Over the bridge: a penguin's tale of 'the walk'

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*sips martini*

You humans have such a myriad of trivial things to incessantly complain about. Why must you be like this? Have you not learned already that your persistent and oftentimes melodramatic lamentations accomplish nothing when they concern the most nominal issues, particularly when those issues are the ones that could have been avoided with the swift and thoughtful utilization of common sense? *sips martini* It seems as if you humans hold yourselves in the highest regard, essentially entitling yourselves to a perfect, worry-free livelihood. *sips martini* Such a debaucherous mindset will inhibit your abilities to accept various inevitabilities, which makes you oblivious to the harshest realities of life. It is for these very reasons that in the end, the human race will be its own undoing. *sips martini*

What would distinguish me, a penguin, from you humans on a basic level is that I am an animal (a flightless bird, to be exact). But I would argue that the more definitive distinguishment between human and animal is that animals are far more cognizant of the harshest realities of life on Earth. *sips martini* Managing to find food whilst simultaneously managing to not be another animal's food in the increasingly frigid and bleak environment of the Antarctic would seem deplorable to any human, yet it is what we as penguins must face as a means of surviving in this extreme environment. Therefore, we know that complaining about an intangible reality will accomplish nothing to improve our conditions. *sips martini*

Now, one may ask: *sips martini* why have I made this speech on the distinctions that can be made between animals and humans based on their acceptances of various realities? It is to establish the premises in which I recount this story involving a bridge and an abominable undertaking that I continually refer to as "the Walk." *sips martini* Let us begin.

It was on a Saturday, about seven years ago...[edit]

In all honesty, Francis has the appearance of an indolent Goth.
I need not say more about the Adelies' suicidal curiosity.

I was with my friend Francis, one of the few chinstrap penguins that inhabit the area. We met through a shared disgust of those horrid and unruly Adelie penguins that live further down the coast, with their inherently idiotic behavior and an insatiable lust for necrophilia and suicide. I still distinctly remember how Francis and I witnessed one of them excitedly rush to their death when they interpreted the angry bellowing of a Bi-Polar Bear as a display of friendly and inviting behavior. It seems that it was a sort of ritual for them. Francis did not seem to care. I, on the other hand, was laughing hysterically. *sips martini*

Anyway, I am veering off on unrelated material. As I was saying, I was with Francis and we were walking down the coast between and amongst various groups of penguins, all of which belonged to their respective rookery; in essence, it was a gathering. We were searching for a few penguins that could take us inland to see the estranged rookery of king penguins who were renowned for their fine etiquette and are purveyors of the finest caviar (absolutely unparalleled in quality, I may add) that the seas have to offer. *sips martini* We were unsuccessful in finding someone, so we decided to head back to our dwellings. However, our search was not entirely in vain. We learned that the emperor penguins were facing a slew of issues, such as deciding who should lead the great migration (apparently they are never happy with where they live), and what to do about an incident in which a boat arrived on their shores and took the fairy penguins, which are their very posh yet delicate neighbors, to a land called "Australia" so that "tourists" can observe them. I could only suppose that a "tourist" is a kind of human who likes looking at what they perceive to be unearthly oddities, namely penguins. *sips martini*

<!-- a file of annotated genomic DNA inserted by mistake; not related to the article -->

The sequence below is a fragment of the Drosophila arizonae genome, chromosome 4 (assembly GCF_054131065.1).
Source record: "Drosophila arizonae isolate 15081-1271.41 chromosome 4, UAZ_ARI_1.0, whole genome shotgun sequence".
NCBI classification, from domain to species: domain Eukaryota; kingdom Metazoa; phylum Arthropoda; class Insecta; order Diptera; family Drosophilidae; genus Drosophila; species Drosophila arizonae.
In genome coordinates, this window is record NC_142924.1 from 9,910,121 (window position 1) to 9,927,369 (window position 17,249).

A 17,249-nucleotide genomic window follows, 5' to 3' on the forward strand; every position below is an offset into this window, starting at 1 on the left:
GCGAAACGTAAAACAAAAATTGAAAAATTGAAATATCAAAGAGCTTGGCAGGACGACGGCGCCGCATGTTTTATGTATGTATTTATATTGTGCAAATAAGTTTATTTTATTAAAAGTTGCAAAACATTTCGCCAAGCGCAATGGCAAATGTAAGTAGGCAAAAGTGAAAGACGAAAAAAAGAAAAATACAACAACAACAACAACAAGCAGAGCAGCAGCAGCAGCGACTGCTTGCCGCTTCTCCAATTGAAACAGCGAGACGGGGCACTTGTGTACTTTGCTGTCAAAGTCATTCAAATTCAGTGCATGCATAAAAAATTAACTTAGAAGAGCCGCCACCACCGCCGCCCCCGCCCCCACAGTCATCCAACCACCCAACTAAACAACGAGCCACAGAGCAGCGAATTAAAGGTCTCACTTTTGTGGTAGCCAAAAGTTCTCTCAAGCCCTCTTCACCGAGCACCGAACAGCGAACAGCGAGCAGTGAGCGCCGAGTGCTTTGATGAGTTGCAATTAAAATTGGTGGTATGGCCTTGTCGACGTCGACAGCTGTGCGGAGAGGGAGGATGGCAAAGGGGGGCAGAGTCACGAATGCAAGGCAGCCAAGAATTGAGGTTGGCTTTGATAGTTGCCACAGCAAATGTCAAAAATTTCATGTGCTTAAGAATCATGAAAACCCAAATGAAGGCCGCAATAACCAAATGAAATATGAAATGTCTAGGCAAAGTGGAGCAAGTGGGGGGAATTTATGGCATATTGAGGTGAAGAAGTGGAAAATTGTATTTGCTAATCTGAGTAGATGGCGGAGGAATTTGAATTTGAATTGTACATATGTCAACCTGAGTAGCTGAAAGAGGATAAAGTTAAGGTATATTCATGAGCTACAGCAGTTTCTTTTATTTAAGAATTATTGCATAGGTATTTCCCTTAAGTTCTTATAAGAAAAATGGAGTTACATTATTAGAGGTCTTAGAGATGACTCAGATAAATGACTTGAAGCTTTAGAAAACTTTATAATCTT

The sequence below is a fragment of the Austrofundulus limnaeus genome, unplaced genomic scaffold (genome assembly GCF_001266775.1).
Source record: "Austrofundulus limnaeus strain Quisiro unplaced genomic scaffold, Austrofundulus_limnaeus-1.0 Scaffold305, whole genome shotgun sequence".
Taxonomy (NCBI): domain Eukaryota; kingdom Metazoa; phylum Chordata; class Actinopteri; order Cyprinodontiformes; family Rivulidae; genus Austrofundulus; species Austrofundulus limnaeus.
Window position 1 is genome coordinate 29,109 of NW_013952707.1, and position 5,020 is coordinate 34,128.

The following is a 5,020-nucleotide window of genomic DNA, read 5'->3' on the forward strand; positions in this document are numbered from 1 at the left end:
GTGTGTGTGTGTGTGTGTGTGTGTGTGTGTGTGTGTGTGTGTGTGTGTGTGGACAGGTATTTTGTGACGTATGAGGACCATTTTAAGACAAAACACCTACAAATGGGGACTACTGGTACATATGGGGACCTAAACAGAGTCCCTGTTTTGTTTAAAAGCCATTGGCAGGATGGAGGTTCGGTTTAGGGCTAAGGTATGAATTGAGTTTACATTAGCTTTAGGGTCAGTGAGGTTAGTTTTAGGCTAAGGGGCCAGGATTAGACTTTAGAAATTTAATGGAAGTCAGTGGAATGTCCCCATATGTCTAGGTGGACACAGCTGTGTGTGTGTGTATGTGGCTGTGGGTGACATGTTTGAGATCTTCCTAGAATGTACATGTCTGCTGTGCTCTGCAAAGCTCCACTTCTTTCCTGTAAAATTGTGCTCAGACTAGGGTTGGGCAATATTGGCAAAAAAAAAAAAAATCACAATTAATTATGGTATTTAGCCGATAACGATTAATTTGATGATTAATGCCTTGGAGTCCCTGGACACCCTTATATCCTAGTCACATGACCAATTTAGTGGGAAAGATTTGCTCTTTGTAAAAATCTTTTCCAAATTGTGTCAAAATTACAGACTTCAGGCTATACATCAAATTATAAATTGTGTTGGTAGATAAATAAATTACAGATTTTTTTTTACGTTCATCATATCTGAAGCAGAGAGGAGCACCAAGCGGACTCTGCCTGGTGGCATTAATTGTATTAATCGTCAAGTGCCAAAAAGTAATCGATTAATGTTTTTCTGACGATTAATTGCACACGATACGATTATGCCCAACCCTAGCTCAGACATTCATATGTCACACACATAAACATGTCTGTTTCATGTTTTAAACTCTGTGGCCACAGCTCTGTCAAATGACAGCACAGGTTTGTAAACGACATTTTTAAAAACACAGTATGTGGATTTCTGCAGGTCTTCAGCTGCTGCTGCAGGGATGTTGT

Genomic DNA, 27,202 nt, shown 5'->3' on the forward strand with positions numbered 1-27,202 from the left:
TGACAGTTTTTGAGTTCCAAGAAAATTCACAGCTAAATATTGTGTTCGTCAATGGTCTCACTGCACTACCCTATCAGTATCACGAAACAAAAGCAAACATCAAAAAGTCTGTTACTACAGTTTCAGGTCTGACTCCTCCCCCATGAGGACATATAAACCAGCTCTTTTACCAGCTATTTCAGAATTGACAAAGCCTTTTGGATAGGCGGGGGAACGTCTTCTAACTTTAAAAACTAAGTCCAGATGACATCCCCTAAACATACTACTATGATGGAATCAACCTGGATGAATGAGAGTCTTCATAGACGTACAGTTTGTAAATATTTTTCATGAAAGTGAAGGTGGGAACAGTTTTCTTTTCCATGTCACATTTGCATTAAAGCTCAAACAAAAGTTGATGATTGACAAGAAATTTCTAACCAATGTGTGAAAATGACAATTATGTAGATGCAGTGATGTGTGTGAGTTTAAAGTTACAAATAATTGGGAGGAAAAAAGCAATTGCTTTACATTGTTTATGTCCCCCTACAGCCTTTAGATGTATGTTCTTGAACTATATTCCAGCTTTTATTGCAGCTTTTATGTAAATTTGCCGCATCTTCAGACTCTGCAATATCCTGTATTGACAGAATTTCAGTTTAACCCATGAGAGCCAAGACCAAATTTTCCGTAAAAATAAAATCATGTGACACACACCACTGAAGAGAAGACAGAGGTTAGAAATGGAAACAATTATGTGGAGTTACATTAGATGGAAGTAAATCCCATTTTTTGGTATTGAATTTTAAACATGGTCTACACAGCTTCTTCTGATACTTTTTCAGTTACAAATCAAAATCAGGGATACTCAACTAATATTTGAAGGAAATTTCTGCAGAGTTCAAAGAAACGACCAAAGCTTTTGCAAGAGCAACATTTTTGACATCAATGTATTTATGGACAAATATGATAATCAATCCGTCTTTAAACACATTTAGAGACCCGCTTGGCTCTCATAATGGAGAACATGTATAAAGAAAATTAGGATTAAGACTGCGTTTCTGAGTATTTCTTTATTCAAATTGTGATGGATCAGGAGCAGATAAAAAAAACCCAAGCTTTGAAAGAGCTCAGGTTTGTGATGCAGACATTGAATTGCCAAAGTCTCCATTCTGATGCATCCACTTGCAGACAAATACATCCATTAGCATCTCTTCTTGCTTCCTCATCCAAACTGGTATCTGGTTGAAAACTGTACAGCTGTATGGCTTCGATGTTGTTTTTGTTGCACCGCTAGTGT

Anyway, as we commenced our short trek back home, it was then that we spotted an unusual individual that was amid the other penguins, and it seemed that he was going about relatively unnoticed. He was very short and had a sign around him that read as follows: I STEAL JEWELS *finishes martini, sets down glass*


What particularly made this penguin stand out from all the others was his appearance. He had large black eyes that bulged out in a somewhat cartoon manner, a small yet very pointy yellow beak, and an abnormally smooth body; it was as if he had the sleekest feathers in all of Antarctica to the extent that you would think he had the skin of a seal. His "feathers" were also the color navy blue, which made his appearance far more peculiar yet intriguing.

"Ugh, those mutations are becoming worse by the day," muttered Francis. "One day we get one born with actual wings that now demands that she be called a puffin and the next we have a bioluminescent hermaphrodite that can summon a pile of fish that could feed its entire colony!"
"You neglected to mention the purple fellow with glowing eyes and crane-like legs. Furthermore, how many times have I told you, Francis; it's 'rookery,' not 'colony,'" I said.
"And we both forgot the two-and-a-half meter-tall albino with the shiny, metallic beak and claws. And how many times have I told you, Till, that we both reached an agreement to respect each others' terminology for a group of penguins, no matter how incorrect we may deem them to be?" countered Francis.
"...Touché, mon ami."

We studied this cartoonish fellow for a few seconds and approached him. From thence did the true story begin.


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